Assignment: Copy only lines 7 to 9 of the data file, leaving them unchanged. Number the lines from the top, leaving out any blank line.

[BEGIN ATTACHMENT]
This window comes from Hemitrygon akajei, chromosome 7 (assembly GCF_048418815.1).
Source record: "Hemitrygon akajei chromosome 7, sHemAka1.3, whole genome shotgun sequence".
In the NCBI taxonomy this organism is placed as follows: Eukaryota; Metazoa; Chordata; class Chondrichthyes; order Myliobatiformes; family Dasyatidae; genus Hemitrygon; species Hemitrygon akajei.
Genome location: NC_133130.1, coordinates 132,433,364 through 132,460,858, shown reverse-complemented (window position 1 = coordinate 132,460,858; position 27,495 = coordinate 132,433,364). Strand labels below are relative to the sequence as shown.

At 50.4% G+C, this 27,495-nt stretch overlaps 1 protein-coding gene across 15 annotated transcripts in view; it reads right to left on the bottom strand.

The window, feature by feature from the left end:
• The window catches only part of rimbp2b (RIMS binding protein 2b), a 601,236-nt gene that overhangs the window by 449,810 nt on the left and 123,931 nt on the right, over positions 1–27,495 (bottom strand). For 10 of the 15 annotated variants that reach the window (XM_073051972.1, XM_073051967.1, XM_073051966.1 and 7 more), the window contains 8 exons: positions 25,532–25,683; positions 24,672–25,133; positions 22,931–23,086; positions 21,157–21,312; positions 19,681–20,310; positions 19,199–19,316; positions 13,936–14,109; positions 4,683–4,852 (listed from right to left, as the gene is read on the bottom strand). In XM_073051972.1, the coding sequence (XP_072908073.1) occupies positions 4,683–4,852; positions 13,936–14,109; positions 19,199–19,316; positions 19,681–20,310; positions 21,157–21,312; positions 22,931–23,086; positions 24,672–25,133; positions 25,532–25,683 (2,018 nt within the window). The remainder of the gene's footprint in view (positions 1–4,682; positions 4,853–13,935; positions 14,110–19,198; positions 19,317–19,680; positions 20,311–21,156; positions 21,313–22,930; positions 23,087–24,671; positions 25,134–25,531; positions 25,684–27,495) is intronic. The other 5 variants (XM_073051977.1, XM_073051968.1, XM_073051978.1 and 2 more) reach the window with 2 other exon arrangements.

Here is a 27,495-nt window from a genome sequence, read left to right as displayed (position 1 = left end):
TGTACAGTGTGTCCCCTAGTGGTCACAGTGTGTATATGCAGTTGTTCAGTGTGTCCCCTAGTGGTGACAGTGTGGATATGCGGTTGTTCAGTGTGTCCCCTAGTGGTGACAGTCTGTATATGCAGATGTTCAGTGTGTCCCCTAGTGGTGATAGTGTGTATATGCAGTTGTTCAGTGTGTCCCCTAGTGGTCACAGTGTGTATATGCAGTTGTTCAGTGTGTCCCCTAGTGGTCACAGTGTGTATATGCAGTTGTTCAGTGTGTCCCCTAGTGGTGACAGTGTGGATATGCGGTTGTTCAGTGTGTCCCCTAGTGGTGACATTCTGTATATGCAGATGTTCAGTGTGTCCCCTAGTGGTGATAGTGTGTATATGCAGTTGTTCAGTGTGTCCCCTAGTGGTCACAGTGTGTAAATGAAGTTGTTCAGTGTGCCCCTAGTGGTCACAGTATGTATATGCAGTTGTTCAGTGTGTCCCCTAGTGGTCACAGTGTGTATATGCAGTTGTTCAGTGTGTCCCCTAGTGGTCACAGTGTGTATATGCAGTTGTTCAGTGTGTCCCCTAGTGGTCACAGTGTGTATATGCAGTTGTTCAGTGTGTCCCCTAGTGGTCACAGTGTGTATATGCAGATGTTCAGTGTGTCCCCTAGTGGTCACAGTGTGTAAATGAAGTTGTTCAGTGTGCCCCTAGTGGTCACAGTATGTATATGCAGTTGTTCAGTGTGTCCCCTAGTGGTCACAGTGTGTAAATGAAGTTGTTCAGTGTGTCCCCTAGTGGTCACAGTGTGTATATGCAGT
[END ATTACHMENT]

• The window catches only part of rimbp2b (RIMS binding protein 2b), a 601,236-nt gene that overhangs the window by 449,810 nt on the left and 123,931 nt on the right, over positions 1–27,495 (bottom strand). For 10 of the 15 annotated variants that reach the window (XM_073051972.1, XM_073051967.1, XM_073051966.1 and 7 more), the window contains 8 exons: positions 25,532–25,683; positions 24,672–25,133; positions 22,931–23,086; positions 21,157–21,312; positions 19,681–20,310; positions 19,199–19,316; positions 13,936–14,109; positions 4,683–4,852 (listed from right to left, as the gene is read on the bottom strand). In XM_073051972.1, the coding sequence (XP_072908073.1) occupies positions 4,683–4,852; positions 13,936–14,109; positions 19,199–19,316; positions 19,681–20,310; positions 21,157–21,312; positions 22,931–23,086; positions 24,672–25,133; positions 25,532–25,683 (2,018 nt within the window). The remainder of the gene's footprint in view (positions 1–4,682; positions 4,853–13,935; positions 14,110–19,198; positions 19,317–19,680; positions 20,311–21,156; positions 21,313–22,930; positions 23,087–24,671; positions 25,134–25,531; positions 25,684–27,495) is intronic. The other 5 variants (XM_073051977.1, XM_073051968.1, XM_073051978.1 and 2 more) reach the window with 2 other exon arrangements.

Here is a 27,495-nt window from a genome sequence, read left to right as displayed (position 1 = left end):
TGTACAGTGTGTCCCCTAGTGGTCACAGTGTGTATATGCAGTTGTTCAGTGTGTCCCCTAGTGGTGACAGTGTGGATATGCGGTTGTTCAGTGTGTCCCCTAGTGGTGACAGTCTGTATATGCAGATGTTCAGTGTGTCCCCTAGTGGTGATAGTGTGTATATGCAGTTGTTCAGTGTGTCCCCTAGTGGTCACAGTGTGTATATGCAGTTGTTCAGTGTGTCCCCTAGTGGTCACAGTGTGTATATGCAGTTGTTCAGTGTGTCCCCTAGTGGTGACAGTGTGGATATGCGGTTGTTCAGTGTGTCCCCTAGTGGTGACATTCTGTATATGCAGATGTTCAGTGTGTCCCCTAGTGGTGATAGTGTGTATATGCAGTTGTTCAGTGTGTCCCCTAGTGGTCACAGTGTGTAAATGAAGTTGTTCAGTGTGCCCCTAGTGGTCACAGTATGTATATGCAGTTGTTCAGTGTGTCCCCTAGTGGTCACAGTGTGTATATGCAGTTGTTCAGTGTGTCCCCTAGTGGTCACAGTGTGTATATGCAGTTGTTCAGTGTGTCCCCTAGTGGTCACAGTGTGTATATGCAGTTGTTCAGTGTGTCCCCTAGTGGTCACAGTGTGTATATGCAGATGTTCAGTGTGTCCCCTAGTGGTCACAGTGTGTAAATGAAGTTGTTCAGTGTGCCCCTAGTGGTCACAGTATGTATATGCAGTTGTTCAGTGTGTCCCCTAGTGGTCACAGTGTGTAAATGAAGTTGTTCAGTGTGTCCCCTAGTGGTCACAGTGTGTATATGCAGT